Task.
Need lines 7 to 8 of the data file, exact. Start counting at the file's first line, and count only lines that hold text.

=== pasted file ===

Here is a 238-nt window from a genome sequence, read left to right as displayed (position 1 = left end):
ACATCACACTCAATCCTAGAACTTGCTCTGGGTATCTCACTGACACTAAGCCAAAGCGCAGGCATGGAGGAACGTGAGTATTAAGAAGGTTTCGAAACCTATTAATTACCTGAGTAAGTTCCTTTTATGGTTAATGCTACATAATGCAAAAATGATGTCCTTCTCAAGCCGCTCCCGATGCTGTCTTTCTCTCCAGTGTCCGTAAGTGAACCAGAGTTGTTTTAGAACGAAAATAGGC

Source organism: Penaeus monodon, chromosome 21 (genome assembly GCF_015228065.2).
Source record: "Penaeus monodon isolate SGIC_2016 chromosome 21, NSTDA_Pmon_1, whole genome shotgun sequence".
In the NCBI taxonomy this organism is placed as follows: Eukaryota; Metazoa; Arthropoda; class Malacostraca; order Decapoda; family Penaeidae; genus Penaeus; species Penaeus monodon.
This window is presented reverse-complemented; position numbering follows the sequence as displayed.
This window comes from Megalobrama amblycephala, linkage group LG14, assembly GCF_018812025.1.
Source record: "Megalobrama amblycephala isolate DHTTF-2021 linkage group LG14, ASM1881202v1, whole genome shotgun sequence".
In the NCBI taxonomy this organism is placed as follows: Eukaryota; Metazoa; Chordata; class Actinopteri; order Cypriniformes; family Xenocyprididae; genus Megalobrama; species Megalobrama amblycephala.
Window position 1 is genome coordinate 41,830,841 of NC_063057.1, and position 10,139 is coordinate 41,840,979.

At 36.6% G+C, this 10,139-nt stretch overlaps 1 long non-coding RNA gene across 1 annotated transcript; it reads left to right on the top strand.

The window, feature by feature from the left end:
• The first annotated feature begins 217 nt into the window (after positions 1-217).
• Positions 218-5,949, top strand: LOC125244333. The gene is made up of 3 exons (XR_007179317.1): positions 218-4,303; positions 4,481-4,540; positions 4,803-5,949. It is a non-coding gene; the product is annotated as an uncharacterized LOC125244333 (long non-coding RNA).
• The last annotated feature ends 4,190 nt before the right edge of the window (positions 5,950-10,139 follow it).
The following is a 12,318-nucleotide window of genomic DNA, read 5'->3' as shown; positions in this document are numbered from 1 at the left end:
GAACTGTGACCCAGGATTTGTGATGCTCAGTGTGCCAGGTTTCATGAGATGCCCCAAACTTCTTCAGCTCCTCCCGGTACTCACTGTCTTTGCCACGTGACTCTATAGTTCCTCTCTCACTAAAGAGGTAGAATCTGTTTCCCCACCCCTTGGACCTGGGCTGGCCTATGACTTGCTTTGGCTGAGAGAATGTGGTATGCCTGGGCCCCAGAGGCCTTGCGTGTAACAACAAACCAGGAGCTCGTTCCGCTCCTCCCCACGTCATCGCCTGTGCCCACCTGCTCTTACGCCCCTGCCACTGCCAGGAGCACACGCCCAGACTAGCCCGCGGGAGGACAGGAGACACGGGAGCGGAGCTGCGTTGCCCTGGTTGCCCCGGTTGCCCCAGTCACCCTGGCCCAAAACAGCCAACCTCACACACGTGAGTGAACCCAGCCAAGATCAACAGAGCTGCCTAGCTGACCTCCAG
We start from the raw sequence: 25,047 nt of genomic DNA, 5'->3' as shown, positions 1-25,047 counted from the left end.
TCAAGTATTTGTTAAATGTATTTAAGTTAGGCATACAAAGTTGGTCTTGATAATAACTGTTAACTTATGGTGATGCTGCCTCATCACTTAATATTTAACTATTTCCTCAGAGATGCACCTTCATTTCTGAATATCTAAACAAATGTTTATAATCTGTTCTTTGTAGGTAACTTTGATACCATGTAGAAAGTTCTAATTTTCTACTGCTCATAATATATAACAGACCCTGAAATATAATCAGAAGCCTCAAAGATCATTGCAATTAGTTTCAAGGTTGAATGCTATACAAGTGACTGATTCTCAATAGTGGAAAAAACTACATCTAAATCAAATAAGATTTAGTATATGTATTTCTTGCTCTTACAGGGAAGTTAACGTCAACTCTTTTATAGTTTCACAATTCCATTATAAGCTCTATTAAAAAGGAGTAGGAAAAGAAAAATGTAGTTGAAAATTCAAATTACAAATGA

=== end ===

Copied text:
This window comes from Megalobrama amblycephala, linkage group LG14, assembly GCF_018812025.1.
Source record: "Megalobrama amblycephala isolate DHTTF-2021 linkage group LG14, ASM1881202v1, whole genome shotgun sequence".